VS Amulet Titan
This matchup is mostly about speed, and Expedition Map and Esper Sentinel are your slowest cards, so they’re the easy cuts here. You shouldn’t worry about going down on threats because they won’t be killing many of them anyway.
Instead you bring in a bit of interaction in order to slow them down. The disenchant effects answer Amulet of Vigor and Dryad of the Ilysian Grove, and Fragmentize can destroy Urza’s Saga for a huge tempo swing. I don’t like bringing in Path to Exile because you should be aiming to kill them before Primeval Titan enters the battlefield. If they’ve already resolved one and you have no clear path to victory, you’re unlikely to turn the game around by removing it and giving them a land.
The one PIthing Needle most often names either Engineered Explosives if you’re not worried about a fast kill from them, or Slayers’ Stronghold if you are.
VS Izzet Prowess
Memnite is your biggest liability against Lava Dart and a weak attacker in any creature matchup, so it gets cut. You’re only down two threats with the two Sanctifiers coming in and those are nigh-unkillable since you have several ways to protect Sanctifier from Kozilek’s Return.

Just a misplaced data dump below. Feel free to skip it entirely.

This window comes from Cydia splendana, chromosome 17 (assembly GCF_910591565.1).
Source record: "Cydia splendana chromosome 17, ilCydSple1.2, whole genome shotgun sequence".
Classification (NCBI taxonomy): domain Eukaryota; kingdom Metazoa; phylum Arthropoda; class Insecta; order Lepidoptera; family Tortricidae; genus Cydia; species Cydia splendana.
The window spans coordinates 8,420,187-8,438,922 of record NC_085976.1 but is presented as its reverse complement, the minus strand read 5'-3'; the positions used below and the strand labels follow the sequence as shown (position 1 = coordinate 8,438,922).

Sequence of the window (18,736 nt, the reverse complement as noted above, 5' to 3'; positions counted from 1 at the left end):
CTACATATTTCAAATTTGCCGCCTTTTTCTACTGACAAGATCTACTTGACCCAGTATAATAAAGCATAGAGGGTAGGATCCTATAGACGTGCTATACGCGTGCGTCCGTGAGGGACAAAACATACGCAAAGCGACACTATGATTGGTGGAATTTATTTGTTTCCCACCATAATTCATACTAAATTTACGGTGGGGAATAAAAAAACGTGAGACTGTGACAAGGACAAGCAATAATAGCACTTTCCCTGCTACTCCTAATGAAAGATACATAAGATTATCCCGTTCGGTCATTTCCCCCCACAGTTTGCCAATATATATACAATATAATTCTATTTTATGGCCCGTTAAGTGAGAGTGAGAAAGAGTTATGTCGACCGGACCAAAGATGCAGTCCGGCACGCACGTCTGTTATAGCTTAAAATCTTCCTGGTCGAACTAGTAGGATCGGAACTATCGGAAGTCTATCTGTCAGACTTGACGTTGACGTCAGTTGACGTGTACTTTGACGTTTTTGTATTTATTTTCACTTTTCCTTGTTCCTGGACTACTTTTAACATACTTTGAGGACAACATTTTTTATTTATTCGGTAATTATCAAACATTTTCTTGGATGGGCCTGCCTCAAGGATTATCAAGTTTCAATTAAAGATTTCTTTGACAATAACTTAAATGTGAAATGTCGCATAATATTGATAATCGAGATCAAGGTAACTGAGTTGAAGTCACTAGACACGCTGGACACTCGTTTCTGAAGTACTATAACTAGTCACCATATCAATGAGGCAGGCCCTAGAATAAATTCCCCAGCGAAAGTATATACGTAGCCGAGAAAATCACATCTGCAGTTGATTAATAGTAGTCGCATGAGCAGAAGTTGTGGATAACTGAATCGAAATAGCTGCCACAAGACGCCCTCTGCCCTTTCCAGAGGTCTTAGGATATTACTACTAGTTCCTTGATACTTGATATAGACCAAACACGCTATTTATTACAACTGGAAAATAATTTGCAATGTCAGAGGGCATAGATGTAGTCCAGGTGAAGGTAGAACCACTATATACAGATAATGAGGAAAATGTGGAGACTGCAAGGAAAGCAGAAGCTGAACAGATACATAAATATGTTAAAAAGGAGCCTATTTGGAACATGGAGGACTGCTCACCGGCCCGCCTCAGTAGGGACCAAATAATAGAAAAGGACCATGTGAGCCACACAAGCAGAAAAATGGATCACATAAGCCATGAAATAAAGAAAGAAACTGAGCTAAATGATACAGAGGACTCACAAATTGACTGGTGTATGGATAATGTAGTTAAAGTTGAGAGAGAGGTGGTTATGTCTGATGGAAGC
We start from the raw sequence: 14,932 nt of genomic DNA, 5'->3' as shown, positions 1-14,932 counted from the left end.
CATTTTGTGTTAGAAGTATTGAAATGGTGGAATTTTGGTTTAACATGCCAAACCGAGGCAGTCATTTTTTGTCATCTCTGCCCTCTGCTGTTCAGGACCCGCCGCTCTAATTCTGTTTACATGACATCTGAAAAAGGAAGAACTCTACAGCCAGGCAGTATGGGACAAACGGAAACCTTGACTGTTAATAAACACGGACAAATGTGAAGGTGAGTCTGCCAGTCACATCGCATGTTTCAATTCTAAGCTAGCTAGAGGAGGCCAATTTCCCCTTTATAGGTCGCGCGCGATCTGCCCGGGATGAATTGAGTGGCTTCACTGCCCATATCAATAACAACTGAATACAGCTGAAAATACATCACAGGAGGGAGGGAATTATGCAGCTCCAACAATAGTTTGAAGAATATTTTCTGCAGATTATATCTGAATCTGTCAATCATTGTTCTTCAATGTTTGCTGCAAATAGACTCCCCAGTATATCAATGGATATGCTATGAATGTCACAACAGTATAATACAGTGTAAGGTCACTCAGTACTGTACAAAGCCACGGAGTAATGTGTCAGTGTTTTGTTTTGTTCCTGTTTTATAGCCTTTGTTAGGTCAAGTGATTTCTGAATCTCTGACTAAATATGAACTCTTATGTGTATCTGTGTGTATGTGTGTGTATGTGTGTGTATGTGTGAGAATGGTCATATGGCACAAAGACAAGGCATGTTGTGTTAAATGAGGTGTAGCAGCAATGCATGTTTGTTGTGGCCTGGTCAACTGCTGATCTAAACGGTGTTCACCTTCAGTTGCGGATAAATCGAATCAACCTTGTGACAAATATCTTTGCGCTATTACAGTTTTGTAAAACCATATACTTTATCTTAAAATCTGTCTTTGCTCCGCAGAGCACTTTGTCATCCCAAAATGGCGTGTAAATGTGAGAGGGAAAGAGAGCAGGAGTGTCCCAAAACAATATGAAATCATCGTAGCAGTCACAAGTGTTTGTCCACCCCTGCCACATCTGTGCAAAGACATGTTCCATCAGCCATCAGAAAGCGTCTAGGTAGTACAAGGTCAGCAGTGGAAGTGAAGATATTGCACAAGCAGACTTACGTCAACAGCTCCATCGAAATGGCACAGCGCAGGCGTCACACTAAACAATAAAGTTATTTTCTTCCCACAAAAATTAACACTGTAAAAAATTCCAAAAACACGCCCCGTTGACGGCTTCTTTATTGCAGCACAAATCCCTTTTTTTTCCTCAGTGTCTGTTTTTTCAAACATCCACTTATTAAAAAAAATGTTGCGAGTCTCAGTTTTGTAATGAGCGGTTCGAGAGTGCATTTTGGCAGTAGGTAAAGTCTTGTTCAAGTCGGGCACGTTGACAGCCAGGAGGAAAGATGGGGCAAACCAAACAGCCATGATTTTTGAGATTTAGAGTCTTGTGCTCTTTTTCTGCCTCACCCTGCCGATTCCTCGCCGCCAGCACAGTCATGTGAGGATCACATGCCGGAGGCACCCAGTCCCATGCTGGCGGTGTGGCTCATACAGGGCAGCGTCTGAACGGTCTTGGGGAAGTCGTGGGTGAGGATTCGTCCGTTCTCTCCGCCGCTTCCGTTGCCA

I also like bringing in Path to Exile in matchups where your opponent has lots of removal but is aggressive, because you can usually beat them in the long game. You just need to keep the pressure off so you have time to leverage Lurrus and Urza’s Saga. Still, Expedition Map is unnecessary because your other attrition elements are enough to consistently beat them.
VS Food Decks
This is a tricky matchup because nearly all of your sideboard cards can interact with them in some way but you can’t bring too many cards in or you weaken your own plan too much. The guiding principle here is that Asmor is the card you’re most worried about because it lets them control your creatures and break up your combo. So I bring in Path to Exile to remove it and Pithing Needle to stop either its activated ability or the Food engine itself by naming The Underworld Cookbook.